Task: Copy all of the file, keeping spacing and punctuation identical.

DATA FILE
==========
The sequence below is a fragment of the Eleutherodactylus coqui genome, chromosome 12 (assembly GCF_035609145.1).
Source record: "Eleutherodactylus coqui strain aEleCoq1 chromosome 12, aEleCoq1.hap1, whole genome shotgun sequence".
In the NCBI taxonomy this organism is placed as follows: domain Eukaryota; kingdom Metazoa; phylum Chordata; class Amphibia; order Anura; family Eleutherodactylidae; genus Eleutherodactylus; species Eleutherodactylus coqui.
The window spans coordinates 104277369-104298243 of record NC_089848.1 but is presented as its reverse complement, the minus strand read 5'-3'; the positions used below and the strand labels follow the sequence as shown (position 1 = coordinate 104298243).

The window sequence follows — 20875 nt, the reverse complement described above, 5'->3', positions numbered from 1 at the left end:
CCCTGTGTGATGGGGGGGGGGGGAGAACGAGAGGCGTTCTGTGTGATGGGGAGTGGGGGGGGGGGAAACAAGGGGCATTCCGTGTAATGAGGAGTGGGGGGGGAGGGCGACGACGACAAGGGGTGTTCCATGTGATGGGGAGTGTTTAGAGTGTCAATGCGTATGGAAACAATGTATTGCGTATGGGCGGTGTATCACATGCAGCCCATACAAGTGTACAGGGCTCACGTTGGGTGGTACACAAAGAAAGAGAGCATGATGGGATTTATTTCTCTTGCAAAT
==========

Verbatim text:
The sequence below is a fragment of the Eleutherodactylus coqui genome, chromosome 12 (assembly GCF_035609145.1).
Source record: "Eleutherodactylus coqui strain aEleCoq1 chromosome 12, aEleCoq1.hap1, whole genome shotgun sequence".
In the NCBI taxonomy this organism is placed as follows: domain Eukaryota; kingdom Metazoa; phylum Chordata; class Amphibia; order Anura; family Eleutherodactylidae; genus Eleutherodactylus; species Eleutherodactylus coqui.
The window spans coordinates 104277369-104298243 of record NC_089848.1 but is presented as its reverse complement, the minus strand read 5'-3'; the positions used below and the strand labels follow the sequence as shown (position 1 = coordinate 104298243).

The window sequence follows — 20875 nt, the reverse complement described above, 5'->3', positions numbered from 1 at the left end:
CCCTGTGTGATGGGGGGGGGGGGAGAACGAGAGGCGTTCTGTGTGATGGGGAGTGGGGGGGGGGGAAACAAGGGGCATTCCGTGTAATGAGGAGTGGGGGGGGAGGGCGACGACGACAAGGGGTGTTCCATGTGATGGGGAGTGTTTAGAGTGTCAATGCGTATGGAAACAATGTATTGCGTATGGGCGGTGTATCACATGCAGCCCATACAAGTGTACAGGGCTCACGTTGGGTGGTACACAAAGAAAGAGAGCATGATGGGATTTATTTCTCTTGCAAAT